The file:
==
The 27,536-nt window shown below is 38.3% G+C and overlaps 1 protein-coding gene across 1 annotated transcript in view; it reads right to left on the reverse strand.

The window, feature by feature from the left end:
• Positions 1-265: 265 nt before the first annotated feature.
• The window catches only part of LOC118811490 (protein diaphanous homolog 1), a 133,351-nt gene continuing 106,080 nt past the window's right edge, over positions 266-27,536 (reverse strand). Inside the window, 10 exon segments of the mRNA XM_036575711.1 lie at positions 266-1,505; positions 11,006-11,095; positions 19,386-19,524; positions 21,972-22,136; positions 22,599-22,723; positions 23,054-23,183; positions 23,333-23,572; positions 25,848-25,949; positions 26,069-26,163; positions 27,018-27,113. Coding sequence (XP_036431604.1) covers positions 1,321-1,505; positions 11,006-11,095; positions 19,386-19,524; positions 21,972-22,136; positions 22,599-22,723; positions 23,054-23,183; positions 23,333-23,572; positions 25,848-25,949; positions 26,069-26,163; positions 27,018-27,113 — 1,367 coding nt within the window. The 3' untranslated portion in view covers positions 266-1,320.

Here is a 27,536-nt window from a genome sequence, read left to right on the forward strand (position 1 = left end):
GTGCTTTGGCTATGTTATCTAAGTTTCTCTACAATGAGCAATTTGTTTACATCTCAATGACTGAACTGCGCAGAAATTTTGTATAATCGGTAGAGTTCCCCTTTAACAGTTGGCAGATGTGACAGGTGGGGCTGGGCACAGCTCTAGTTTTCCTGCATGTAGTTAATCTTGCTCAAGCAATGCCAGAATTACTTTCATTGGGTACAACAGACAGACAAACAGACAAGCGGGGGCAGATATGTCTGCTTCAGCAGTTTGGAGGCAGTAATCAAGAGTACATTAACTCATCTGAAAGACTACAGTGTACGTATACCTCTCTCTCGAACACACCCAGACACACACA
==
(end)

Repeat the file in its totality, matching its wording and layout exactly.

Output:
The 27,536-nt window shown below is 38.3% G+C and overlaps 1 protein-coding gene across 1 annotated transcript in view; it reads right to left on the reverse strand.

The window, feature by feature from the left end:
• Positions 1-265: 265 nt before the first annotated feature.
• The window catches only part of LOC118811490 (protein diaphanous homolog 1), a 133,351-nt gene continuing 106,080 nt past the window's right edge, over positions 266-27,536 (reverse strand). Inside the window, 10 exon segments of the mRNA XM_036575711.1 lie at positions 266-1,505; positions 11,006-11,095; positions 19,386-19,524; positions 21,972-22,136; positions 22,599-22,723; positions 23,054-23,183; positions 23,333-23,572; positions 25,848-25,949; positions 26,069-26,163; positions 27,018-27,113. Coding sequence (XP_036431604.1) covers positions 1,321-1,505; positions 11,006-11,095; positions 19,386-19,524; positions 21,972-22,136; positions 22,599-22,723; positions 23,054-23,183; positions 23,333-23,572; positions 25,848-25,949; positions 26,069-26,163; positions 27,018-27,113 — 1,367 coding nt within the window. The 3' untranslated portion in view covers positions 266-1,320.

Here is a 27,536-nt window from a genome sequence, read left to right on the forward strand (position 1 = left end):
GTGCTTTGGCTATGTTATCTAAGTTTCTCTACAATGAGCAATTTGTTTACATCTCAATGACTGAACTGCGCAGAAATTTTGTATAATCGGTAGAGTTCCCCTTTAACAGTTGGCAGATGTGACAGGTGGGGCTGGGCACAGCTCTAGTTTTCCTGCATGTAGTTAATCTTGCTCAAGCAATGCCAGAATTACTTTCATTGGGTACAACAGACAGACAAACAGACAAGCGGGGGCAGATATGTCTGCTTCAGCAGTTTGGAGGCAGTAATCAAGAGTACATTAACTCATCTGAAAGACTACAGTGTACGTATACCTCTCTCTCGAACACACCCAGACACACACA